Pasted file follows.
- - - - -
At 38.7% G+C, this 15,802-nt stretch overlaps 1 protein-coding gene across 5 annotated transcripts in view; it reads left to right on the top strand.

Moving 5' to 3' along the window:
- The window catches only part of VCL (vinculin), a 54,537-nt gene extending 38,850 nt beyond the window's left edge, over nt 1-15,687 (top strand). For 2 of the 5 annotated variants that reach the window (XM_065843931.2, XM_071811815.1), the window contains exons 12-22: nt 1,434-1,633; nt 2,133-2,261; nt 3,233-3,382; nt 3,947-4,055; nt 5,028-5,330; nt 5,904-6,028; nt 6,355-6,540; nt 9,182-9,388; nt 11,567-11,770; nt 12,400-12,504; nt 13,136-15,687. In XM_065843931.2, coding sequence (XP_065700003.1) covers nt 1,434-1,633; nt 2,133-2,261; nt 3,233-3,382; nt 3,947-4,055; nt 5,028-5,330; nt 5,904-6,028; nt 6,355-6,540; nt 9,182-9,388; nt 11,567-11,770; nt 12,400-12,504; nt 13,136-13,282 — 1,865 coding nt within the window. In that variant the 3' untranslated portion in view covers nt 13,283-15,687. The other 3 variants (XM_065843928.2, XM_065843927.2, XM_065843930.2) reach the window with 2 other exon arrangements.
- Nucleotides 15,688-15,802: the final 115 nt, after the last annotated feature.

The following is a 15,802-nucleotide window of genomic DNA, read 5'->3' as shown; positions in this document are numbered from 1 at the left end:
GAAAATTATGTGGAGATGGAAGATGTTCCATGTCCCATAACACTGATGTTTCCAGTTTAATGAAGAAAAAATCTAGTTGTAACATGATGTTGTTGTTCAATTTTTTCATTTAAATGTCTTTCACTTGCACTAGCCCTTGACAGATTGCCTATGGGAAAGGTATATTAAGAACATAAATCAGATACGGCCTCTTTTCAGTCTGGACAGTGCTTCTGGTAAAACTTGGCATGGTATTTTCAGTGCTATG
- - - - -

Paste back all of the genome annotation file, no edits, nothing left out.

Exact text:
At 38.7% G+C, this 15,802-nt stretch overlaps 1 protein-coding gene across 5 annotated transcripts in view; it reads left to right on the top strand.

Moving 5' to 3' along the window:
- The window catches only part of VCL (vinculin), a 54,537-nt gene extending 38,850 nt beyond the window's left edge, over nt 1-15,687 (top strand). For 2 of the 5 annotated variants that reach the window (XM_065843931.2, XM_071811815.1), the window contains exons 12-22: nt 1,434-1,633; nt 2,133-2,261; nt 3,233-3,382; nt 3,947-4,055; nt 5,028-5,330; nt 5,904-6,028; nt 6,355-6,540; nt 9,182-9,388; nt 11,567-11,770; nt 12,400-12,504; nt 13,136-15,687. In XM_065843931.2, coding sequence (XP_065700003.1) covers nt 1,434-1,633; nt 2,133-2,261; nt 3,233-3,382; nt 3,947-4,055; nt 5,028-5,330; nt 5,904-6,028; nt 6,355-6,540; nt 9,182-9,388; nt 11,567-11,770; nt 12,400-12,504; nt 13,136-13,282 — 1,865 coding nt within the window. In that variant the 3' untranslated portion in view covers nt 13,283-15,687. The other 3 variants (XM_065843928.2, XM_065843927.2, XM_065843930.2) reach the window with 2 other exon arrangements.
- Nucleotides 15,688-15,802: the final 115 nt, after the last annotated feature.

The following is a 15,802-nucleotide window of genomic DNA, read 5'->3' as shown; positions in this document are numbered from 1 at the left end:
GAAAATTATGTGGAGATGGAAGATGTTCCATGTCCCATAACACTGATGTTTCCAGTTTAATGAAGAAAAAATCTAGTTGTAACATGATGTTGTTGTTCAATTTTTTCATTTAAATGTCTTTCACTTGCACTAGCCCTTGACAGATTGCCTATGGGAAAGGTATATTAAGAACATAAATCAGATACGGCCTCTTTTCAGTCTGGACAGTGCTTCTGGTAAAACTTGGCATGGTATTTTCAGTGCTATG